Liberty, time preference and decadence

In the hands of the detractors of liberty and capitalism, ‘decadence’ is little more than a smear term, used to deride the human ideal of effortless consumption and enjoyment. Chief among these attackers is the arch nemesis of civilisation, Jean-Jacques Rousseau, whose Discourse on the Arts and Sciences exalts ignorance, primitivism and privation while scorning civilisation and luxury as antithetical to morality and goodness.1

Following Rousseau, many contemporary postmodernist philosophers also applaud primitivism and privation as a noble and dignified lifestyle, one that builds moral character.2Indeed, many are prone to express their admiration for primitive cultures and their alleged longing for simpler times, even as they bask in the luxuries unleashed by the economic liberty of capitalism, and abstain from any opportunity to live as their professed philosophy dictates.3 In short, privation, ignorance and toil are seen as requirements for moral virtue and good character in others, never in oneself.

Such attacks on luxury are implicitly attacks on the ideal of human enjoyment and the economic system of capitalism which makes wealth and prosperity possible. This is because social liberty, coupled with the wealth and prosperity that is the fruit of economic liberty, naturally leads to greater human consumption, enjoyment and luxury. Attacks on luxury are also implicit attacks on reason and knowledge, since these are the epistemological roots of capitalism, innovation and prosperity. It is therefore no accident that Rousseau expresses his enmity not only of luxury, but also of the arts and sciences themselves, which he regards as destructive of human virtue.4

It is true that in a world of scarcity and limitation, moral virtue is a requirement for an enjoyable and prosperous life. Indeed, contrary to Rousseau’s straw man argument, no serious philosopher would ‘dare to deny that good customs are essential to the duration of empires.’5 It is clear that production is necessary for consumption, thrift is necessary for future provision, and honesty and integrity are necessary to deal with others successfully on a regular basis. All of these virtues are the basis for a lasting and successful civilisation, especially one marked by the liberty of free market capitalism. But this does not mean that human prosperity should be spurned for fear of moral degeneration. Rousseau has things backwards—morality is not the end to which human life is only the means. Rather, morality is the means of sustaining human life, which is an end in itself. Moral virtues are the means for humans to attain luxury, prosperity and happiness. If these virtues dwindle in the presence of luxury, then this is cause for concern, not because these virtues are inherently valuable, but because they are the means of sustaining a good life in the future.

Consumption and decadence
If one accepts the goal of human prosperity, and accepts that moral virtues are required to sustain this goal, is there reason to fear that liberty will lead to moral decline and destruction? We know that the economic liberty of capitalism is conducive to the generation of wealth, and that luxury is the natural consequence of this wealth. With so much wealth and opportunity, must we constrain our liberties to avoid decadence? And what is the nature of this alleged decadence that we are supposed to fear?

Decadence is not an easy concept to nail down. After all, any human action involving the consumption of scarce resources entails the selection of immediate satisfaction at the expense of anticipated future satisfaction.6 The difference between the chronic alcoholic and the man who enjoys alcohol only occasionally or in moderation is one of degree. And yet, it is clear that the latter cannot properly be described as decadent. This is because decadence refers only to degeneration or destruction of some sort, one brought on by luxurious self-indulgence. The mere pursuit of vices such as alcohol, recreational drugs or gambling,7though certainly present-oriented and generally unproductive, is not necessarily degenerative or destructive to a person’s future. It is only sustained indulgence in short-range behaviour without regard for the long-term consequences (or the exaltation of such behaviour) that is genuinely destructive and therefore decadent. Obviously we should eschew such decadence, but this is not because moral virtue is inherently valuable—it is because such decadence is inimical to future luxury, prosperity and happiness.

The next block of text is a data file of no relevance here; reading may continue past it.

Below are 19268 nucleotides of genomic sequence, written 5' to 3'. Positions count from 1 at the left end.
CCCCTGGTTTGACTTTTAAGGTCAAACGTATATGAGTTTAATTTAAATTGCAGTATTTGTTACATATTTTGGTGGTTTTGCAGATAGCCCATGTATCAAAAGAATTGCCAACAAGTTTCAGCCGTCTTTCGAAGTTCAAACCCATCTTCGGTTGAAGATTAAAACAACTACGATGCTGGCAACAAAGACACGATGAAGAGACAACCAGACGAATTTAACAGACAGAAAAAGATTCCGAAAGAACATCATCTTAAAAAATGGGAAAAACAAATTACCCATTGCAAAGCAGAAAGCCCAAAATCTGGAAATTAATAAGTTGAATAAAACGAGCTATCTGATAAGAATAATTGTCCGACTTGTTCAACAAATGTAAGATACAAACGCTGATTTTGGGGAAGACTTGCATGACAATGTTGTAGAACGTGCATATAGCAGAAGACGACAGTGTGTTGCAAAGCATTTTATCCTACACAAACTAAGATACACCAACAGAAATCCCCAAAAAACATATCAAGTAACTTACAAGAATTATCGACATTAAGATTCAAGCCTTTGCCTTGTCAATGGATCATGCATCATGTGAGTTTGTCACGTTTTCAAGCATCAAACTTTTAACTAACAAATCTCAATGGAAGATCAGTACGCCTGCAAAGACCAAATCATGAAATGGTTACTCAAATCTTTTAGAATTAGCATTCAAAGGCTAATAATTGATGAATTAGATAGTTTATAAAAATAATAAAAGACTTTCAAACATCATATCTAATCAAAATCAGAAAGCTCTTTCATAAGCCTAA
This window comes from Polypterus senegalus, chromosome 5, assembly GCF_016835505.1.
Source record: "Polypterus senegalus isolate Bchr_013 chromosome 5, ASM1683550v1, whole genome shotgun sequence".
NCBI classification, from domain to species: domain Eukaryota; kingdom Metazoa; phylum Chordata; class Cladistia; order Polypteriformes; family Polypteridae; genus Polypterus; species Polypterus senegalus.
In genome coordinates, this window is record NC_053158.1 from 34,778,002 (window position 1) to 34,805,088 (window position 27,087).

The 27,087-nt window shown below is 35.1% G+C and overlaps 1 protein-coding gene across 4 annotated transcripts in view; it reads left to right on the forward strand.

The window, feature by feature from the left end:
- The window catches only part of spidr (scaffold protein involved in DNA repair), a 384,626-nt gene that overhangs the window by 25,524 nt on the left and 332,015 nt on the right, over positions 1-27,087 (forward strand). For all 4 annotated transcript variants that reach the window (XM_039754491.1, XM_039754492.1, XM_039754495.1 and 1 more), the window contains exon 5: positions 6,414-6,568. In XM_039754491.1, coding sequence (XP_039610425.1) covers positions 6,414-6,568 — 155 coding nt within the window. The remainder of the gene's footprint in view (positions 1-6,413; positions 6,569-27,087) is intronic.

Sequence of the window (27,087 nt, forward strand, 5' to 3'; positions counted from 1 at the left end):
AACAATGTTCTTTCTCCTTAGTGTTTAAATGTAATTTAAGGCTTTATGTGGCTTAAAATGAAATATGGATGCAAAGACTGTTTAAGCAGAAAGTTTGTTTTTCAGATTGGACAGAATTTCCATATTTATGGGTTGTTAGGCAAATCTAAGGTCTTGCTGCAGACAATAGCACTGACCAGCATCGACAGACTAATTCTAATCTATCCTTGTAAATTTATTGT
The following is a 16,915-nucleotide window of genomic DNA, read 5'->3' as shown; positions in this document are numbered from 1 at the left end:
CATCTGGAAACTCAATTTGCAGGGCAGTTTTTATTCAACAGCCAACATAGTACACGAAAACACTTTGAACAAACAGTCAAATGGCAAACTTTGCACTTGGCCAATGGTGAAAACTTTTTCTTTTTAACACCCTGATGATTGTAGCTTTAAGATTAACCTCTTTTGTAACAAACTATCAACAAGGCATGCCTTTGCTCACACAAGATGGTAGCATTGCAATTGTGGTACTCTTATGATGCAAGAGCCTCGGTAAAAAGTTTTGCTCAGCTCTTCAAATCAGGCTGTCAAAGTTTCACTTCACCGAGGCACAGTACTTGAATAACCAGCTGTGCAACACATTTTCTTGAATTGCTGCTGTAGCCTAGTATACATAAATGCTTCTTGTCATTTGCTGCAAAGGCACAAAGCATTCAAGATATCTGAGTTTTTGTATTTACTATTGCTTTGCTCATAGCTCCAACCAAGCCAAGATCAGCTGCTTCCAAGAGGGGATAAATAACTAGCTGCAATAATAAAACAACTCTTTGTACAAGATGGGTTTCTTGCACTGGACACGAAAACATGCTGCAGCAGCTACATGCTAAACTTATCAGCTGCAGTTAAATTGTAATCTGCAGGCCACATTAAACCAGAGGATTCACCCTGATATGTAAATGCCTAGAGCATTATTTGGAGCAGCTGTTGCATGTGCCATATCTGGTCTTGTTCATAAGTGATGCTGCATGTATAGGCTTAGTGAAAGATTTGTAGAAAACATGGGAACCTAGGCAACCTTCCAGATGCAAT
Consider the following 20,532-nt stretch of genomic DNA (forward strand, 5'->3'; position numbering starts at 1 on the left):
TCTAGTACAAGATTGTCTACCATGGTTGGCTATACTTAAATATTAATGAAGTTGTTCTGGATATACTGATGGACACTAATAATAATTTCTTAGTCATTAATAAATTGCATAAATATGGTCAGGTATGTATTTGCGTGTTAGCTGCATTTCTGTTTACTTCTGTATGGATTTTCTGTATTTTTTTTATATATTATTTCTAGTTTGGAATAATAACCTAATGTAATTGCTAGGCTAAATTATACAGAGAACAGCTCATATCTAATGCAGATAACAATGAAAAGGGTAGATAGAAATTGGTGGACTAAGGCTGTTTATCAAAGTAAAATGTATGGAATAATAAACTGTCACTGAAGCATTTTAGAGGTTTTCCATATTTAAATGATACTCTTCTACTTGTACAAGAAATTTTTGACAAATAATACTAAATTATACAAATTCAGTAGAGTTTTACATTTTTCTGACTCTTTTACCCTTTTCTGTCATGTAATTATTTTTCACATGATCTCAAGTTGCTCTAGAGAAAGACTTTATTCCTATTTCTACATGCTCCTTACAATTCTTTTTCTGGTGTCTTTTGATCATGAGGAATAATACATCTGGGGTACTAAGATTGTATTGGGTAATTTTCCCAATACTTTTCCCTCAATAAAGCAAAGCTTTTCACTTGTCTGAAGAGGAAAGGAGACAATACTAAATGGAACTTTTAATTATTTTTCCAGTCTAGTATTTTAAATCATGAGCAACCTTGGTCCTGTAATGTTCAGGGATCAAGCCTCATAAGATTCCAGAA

Decadence and time preference
Whatever the particular form, decadence is always a manifestation of extremely high time preference—of the desire for immediate gratification and euphoria at the expense of important longer-term aspirations. As such, decadence is antithetic to moral values, which are rooted in orientation towards long-term prosperity and happiness. Such values are the conceptual embodiment of low time preference, which is manifested in characteristics of thrift, diligence and long-term self improvement, all of which involve forgoing immediate satisfaction in anticipation of gains in the future.

People with high time preference are naturally hostile to moral and intellectual ideas that are designed for long-term planning and welfare. Their focus on the immediate moment means that moral virtues such as rationality, independence, productivity, honesty, and integrity are anathema to them—rather than assisting their endeavour for immediate gratification, these virtues only inhibit them, and are therefore discarded. Similarly, ideas such as objectivity, reason and volition are implicitly hostile to their destructive conduct, and these too are discarded. Not surprisingly, liberty and capitalism, which are rooted in these ideas and which allow individuals to face the natural consequences of their actions, also receive little sympathy from those who focus only on the immediate moment.